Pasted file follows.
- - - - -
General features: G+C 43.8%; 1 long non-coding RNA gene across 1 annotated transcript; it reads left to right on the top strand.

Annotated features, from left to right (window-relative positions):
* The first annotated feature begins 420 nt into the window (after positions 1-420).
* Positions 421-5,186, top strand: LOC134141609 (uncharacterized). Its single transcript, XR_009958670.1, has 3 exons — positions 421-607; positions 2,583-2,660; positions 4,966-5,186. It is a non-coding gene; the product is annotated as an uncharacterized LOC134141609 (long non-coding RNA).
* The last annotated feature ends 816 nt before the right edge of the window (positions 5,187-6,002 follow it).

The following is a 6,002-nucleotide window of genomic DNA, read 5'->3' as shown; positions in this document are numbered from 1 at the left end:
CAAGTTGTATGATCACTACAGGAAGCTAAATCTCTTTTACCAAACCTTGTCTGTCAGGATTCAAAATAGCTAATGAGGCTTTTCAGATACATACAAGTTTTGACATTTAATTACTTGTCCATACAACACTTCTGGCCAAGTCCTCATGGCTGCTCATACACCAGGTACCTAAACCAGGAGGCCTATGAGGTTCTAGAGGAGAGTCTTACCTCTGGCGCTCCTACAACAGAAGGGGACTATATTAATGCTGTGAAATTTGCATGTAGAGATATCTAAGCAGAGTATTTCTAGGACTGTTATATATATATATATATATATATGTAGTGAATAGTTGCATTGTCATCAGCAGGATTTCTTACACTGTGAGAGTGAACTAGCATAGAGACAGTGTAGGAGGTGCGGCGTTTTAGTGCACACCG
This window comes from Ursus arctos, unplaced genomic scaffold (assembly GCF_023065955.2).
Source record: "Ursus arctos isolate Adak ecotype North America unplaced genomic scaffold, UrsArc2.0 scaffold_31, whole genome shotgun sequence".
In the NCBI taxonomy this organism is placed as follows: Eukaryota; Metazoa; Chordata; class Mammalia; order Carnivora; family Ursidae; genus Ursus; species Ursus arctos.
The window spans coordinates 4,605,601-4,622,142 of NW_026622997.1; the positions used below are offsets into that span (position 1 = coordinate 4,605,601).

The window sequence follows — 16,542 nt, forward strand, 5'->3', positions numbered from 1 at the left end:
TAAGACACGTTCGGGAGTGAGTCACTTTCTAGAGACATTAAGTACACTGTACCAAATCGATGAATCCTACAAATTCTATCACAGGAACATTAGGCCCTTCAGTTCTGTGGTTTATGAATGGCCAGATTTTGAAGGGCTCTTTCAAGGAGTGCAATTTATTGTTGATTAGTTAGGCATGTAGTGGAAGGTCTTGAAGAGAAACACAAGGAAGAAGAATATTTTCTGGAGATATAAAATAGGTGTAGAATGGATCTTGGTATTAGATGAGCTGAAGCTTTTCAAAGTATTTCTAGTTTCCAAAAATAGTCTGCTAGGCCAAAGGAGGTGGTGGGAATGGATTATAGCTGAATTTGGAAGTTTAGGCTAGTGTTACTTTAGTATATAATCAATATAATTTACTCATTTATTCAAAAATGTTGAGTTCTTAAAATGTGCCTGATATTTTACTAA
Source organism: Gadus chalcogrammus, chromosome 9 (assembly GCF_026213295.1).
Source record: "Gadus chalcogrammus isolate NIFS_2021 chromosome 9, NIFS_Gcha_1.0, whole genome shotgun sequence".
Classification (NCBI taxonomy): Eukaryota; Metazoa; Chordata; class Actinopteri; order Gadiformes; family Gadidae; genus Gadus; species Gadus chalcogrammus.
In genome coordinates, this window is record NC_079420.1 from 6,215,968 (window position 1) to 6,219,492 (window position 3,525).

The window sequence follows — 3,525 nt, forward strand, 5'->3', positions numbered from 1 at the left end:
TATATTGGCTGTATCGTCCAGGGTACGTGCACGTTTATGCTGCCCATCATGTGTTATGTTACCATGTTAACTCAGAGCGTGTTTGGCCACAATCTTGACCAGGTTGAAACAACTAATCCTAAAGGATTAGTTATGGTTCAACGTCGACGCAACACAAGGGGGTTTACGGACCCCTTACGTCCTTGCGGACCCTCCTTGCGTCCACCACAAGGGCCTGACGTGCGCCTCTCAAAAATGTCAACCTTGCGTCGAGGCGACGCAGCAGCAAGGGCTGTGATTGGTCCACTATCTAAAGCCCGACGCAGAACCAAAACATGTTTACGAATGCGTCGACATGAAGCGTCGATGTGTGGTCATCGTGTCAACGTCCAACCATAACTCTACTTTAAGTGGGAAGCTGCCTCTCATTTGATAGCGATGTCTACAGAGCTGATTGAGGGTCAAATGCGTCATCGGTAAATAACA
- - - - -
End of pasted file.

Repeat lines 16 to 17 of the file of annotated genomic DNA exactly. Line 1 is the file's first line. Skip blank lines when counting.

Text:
Classification (NCBI taxonomy): Eukaryota; Metazoa; Chordata; class Actinopteri; order Gadiformes; family Gadidae; genus Gadus; species Gadus chalcogrammus.
In genome coordinates, this window is record NC_079420.1 from 6,215,968 (window position 1) to 6,219,492 (window position 3,525).